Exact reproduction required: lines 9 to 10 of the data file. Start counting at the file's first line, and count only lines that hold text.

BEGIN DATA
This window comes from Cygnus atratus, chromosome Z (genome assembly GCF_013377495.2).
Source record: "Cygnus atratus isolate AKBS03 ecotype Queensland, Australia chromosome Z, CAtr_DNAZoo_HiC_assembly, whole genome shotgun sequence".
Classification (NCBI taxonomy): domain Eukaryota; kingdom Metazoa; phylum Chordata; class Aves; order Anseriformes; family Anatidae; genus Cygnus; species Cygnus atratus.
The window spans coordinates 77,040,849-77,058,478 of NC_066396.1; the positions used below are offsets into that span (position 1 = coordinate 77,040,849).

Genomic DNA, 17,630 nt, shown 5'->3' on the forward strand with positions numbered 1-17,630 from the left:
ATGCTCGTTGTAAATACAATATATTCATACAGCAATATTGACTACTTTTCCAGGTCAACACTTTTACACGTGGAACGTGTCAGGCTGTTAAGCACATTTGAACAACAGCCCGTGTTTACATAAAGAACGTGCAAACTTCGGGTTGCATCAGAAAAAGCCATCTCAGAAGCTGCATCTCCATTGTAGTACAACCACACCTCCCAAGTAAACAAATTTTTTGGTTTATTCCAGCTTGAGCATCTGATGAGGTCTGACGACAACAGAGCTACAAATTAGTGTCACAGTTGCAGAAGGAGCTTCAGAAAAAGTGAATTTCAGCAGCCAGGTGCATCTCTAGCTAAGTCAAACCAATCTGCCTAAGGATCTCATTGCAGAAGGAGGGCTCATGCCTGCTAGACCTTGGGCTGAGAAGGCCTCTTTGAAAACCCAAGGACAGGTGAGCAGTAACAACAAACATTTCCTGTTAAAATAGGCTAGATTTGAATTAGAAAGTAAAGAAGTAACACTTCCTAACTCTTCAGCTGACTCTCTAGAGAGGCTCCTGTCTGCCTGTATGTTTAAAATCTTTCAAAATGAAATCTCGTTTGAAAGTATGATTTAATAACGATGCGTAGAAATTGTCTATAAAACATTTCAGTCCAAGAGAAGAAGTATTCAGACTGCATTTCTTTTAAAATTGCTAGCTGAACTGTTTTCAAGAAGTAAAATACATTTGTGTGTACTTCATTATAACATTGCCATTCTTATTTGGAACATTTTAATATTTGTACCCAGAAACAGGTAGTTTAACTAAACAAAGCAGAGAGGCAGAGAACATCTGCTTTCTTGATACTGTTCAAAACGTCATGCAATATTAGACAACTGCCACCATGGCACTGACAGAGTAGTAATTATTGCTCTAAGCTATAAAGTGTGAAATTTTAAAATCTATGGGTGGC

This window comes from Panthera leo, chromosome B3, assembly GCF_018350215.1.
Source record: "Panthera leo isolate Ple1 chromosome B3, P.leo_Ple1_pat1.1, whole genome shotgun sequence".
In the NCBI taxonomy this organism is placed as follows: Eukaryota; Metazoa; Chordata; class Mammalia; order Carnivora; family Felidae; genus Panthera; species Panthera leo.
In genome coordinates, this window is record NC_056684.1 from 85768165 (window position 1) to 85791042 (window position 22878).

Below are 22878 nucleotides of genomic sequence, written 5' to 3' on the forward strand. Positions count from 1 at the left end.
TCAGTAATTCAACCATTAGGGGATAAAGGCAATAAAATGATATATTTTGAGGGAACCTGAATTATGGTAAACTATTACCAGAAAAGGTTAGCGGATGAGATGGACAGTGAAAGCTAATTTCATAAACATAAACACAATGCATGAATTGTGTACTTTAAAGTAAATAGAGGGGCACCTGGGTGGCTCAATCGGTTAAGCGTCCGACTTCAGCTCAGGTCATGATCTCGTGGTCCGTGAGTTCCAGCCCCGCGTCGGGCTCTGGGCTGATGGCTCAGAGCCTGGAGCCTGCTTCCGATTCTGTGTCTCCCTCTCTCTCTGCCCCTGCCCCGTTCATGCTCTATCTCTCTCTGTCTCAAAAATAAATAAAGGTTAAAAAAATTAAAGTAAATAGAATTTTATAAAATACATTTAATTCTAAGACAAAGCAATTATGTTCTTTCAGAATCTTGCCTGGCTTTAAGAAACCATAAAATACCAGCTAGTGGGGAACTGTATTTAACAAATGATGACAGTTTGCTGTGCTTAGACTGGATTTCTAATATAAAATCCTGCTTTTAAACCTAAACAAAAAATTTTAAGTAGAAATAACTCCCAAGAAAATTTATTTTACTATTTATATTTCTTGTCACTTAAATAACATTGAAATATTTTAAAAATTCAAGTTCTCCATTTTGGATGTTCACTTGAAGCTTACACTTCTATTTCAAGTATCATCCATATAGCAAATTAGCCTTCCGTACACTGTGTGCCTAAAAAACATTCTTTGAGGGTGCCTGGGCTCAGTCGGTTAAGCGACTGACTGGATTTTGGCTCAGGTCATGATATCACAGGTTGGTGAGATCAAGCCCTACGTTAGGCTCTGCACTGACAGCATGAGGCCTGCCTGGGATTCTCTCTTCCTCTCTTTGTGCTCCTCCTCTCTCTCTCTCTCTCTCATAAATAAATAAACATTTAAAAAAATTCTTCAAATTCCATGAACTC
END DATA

In the NCBI taxonomy this organism is placed as follows: Eukaryota; Metazoa; Chordata; class Mammalia; order Carnivora; family Felidae; genus Panthera; species Panthera leo.
In genome coordinates, this window is record NC_056684.1 from 85768165 (window position 1) to 85791042 (window position 22878).